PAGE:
Monday, October 24, 2011

Can Knut Wicksell Beat Up Chuck Norris?

Nick Rowe argues that NGDP targeting is a way of dealing with coordination failure. Businesses don’t want to hire if nobody’s buying, and households don’t want to buy if nobody’s hiring. So they’re all hoarding money instead. The way to fix it is that you have Chuck Norris threaten to beat up anyone who hoards money. Then businesses start hiring and households start buying (or else they both buy riskier assets, and the people who sold those assets do the hiring and buying, because they also don’t want to be beat up for hoarding the proceeds).

In the simplest version of the argument, beating people up is a metaphor for inflation. But if you don’t believe the Fed can produce more inflation (as many economists believe that the Bank of Japan has tried and failed to produce a positive inflation rate over the past 20 years), you can take beating people up as a metaphor for reducing asset returns. Even if the Fed can’t produce inflation, it can bid down the returns on a lot of assets until people get fed up and start buying riskier assets that can finance new expenditures. Some people don’t even think the Fed can do that, because maybe people have such a strong need for safety that they will only hoard more cash if other safe asset returns go down. I’m not 100% sure myself, but, for the sake of argument, I’m going to assume that the Fed can, if it is aggressive enough in buying safe assets, convince people to buy enough risky assets to get the economy going again.

Nick’s point, though, is that the Fed can do this without actually reducing the return on safe asests (and presumably without producing a lot of inflation either). Chuck Norris can clear a room without actually beating anyone up. The threat is enough. Similarly, in Nick’s view, the Fed can fix a coordination failure by threatening to reduce the return on safe assets, but it won’t have to carry out that threat if it’s credible. In fact, asset returns will go up, because the improved economy will make businesses more profitable, thus raising the return on risky assets and inducing people to abandon safe assets even if the yields go up. Paradoxically, by credibly threatening to push asset returns down, the Fed succeeds in pushing them up.

OK, fine. I’ll note that Ben Bernanke is no Chuck Norris, but perhaps President Romney will replace him with Chuck Norris, or with the antimatter counterpart of Paul Volcker (who was the Chuck Norris of inflation fighting). I’ll also note that Chairman Norris will enter with a considerable handicap, given that many are uncertain about the Fed’s ability to succeed in convincing people to abandon safe assets. If the threat were credible and everyone knew it to be credible, then everyone would know that stock prices are going up and they really ought to sell their bonds as quickly as they can, and we’d immediately be on the path to the good equilibrium. But even with Chuck Norris as Fed Chairman, a lot of people are going to think, “What if the Fed fails? At least cash is safe.” The threat alone quite possibly won’t be enough: Chuck Norris may well have to beat up a bunch of people – QE, Walker style – before the room clears.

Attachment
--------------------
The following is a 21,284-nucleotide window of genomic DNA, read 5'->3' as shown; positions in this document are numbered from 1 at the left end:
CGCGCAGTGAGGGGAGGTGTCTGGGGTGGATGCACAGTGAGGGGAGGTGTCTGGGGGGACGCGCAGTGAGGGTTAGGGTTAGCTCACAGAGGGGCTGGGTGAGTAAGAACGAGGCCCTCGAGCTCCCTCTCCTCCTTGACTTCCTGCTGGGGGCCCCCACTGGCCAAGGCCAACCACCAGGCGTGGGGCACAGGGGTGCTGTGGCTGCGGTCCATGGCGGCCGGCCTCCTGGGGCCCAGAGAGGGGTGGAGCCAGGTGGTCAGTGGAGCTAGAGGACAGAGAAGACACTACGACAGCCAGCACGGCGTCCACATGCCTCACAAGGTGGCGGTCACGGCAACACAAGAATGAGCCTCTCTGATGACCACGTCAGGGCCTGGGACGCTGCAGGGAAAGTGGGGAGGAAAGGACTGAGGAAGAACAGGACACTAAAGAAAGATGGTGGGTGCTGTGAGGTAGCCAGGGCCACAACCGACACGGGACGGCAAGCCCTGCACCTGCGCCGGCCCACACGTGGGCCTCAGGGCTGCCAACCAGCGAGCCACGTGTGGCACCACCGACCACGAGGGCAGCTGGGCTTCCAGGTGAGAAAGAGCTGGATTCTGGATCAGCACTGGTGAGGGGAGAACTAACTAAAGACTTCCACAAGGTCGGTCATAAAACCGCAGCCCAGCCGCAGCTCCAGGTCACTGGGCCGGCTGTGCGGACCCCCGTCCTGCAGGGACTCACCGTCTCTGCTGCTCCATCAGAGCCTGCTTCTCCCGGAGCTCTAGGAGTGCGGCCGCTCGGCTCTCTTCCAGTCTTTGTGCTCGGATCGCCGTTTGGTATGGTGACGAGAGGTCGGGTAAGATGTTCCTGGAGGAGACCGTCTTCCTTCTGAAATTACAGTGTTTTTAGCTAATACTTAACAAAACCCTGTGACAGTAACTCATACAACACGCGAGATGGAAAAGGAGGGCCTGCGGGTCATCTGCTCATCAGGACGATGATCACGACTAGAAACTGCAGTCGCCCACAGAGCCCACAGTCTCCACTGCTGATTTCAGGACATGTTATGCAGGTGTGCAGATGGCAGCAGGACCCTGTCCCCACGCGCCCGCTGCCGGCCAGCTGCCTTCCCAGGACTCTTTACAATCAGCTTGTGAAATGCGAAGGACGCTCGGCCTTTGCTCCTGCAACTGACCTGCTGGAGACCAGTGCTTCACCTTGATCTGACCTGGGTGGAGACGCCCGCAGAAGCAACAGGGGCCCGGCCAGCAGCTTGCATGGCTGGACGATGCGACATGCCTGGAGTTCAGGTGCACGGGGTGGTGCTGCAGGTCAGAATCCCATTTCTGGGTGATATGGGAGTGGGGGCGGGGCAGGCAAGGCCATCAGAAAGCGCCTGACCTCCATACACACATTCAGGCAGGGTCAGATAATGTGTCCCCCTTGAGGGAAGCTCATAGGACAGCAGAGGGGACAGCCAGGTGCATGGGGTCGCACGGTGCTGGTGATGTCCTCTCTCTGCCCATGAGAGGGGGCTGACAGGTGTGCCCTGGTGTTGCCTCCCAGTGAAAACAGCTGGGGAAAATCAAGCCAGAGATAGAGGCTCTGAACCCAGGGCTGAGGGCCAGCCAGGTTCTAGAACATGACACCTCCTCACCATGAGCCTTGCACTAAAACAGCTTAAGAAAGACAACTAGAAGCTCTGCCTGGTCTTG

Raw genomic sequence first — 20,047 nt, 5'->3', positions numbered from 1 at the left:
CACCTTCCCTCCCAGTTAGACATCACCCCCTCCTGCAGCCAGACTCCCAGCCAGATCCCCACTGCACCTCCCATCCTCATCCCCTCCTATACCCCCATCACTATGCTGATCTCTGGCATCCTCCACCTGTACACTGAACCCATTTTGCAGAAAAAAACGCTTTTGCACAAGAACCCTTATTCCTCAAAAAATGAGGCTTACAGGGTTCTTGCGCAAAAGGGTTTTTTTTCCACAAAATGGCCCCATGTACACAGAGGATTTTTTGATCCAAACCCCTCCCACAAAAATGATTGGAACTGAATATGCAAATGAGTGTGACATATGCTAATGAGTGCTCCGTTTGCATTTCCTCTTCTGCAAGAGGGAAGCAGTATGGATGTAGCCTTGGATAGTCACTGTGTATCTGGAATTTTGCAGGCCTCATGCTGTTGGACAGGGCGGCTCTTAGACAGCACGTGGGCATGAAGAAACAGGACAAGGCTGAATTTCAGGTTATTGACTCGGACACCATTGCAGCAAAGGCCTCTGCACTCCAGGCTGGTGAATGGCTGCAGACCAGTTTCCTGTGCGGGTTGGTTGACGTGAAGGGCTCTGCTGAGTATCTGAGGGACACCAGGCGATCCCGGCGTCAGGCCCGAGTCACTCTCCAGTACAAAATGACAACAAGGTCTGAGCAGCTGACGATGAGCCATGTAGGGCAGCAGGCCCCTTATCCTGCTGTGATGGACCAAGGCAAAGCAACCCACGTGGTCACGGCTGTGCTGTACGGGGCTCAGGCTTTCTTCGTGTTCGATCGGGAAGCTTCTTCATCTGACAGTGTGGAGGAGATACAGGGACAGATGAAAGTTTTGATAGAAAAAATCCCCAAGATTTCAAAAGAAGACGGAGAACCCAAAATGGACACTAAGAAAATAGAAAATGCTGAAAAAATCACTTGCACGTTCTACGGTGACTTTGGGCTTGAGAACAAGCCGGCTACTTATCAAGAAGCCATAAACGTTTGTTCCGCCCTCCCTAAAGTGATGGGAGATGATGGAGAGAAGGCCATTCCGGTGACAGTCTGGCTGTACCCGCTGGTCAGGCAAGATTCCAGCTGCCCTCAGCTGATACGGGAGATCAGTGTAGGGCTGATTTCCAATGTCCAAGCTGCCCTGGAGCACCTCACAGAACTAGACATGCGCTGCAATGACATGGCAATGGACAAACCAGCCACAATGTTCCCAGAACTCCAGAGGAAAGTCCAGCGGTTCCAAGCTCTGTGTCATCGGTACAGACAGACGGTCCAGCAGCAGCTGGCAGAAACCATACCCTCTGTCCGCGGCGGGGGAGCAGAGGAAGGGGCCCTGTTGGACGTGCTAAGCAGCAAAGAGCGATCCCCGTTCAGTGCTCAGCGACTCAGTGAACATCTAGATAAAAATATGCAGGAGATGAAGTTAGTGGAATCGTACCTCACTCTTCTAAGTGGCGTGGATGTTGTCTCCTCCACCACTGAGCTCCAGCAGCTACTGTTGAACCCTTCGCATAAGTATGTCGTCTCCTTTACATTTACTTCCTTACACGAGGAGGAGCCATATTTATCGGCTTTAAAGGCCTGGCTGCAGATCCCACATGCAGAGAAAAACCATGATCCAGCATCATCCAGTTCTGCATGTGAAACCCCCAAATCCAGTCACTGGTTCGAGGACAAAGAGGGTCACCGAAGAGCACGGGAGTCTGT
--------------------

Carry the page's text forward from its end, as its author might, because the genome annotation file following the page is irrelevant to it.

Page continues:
But OK, I’m not opposed to violence, when it’s the only way to get something done. Only here’s my concern: how do we know that coordination failure is the real problem?

Flash back to 2006. There was no coordination failure then. Firms were hiring. Households were buying. Commerce was functioning smoothly. Very smoothly, too, in the sense that the economy was neither overheating (no rising inflation, no labor shortage) nor driving interest rates abnormally high. (The 10-year TIPS yield ranged from 1.95% to 2.68% in 2006, consistently below the perceived long-run real growth rate of the US economy.)

Yet that smoothness was based on being completely out of touch with reality – or at least out of touch with what most people today regard the reality to have been. By most accounts, housing prices were inflated, making people feel wealthier than they really were, and lots of seemingly safe assets were available, which, as it turned out, were not at all safe. Even with interest rates relatively low, this deception was apparently necessary in order to get households to buy and firms to hire in sufficient quantities to achieve full employment. Since the deception is no longer feasible, interest rates will presumably have to be a lot lower – even if we rule out coordination failure – in order to induce enough buying and enough hiring today to achieve full employment.

But how much lower? We can’t say exactly. Today 10-year TIPS are yielding close to zero. Is that low enough, if it weren’t for coordination failure? Maybe. Maybe not. Your guess is as good as mine. I can certainly imagine that could we fix the coordination failure (if there is one) and still end up producing well below our capacity.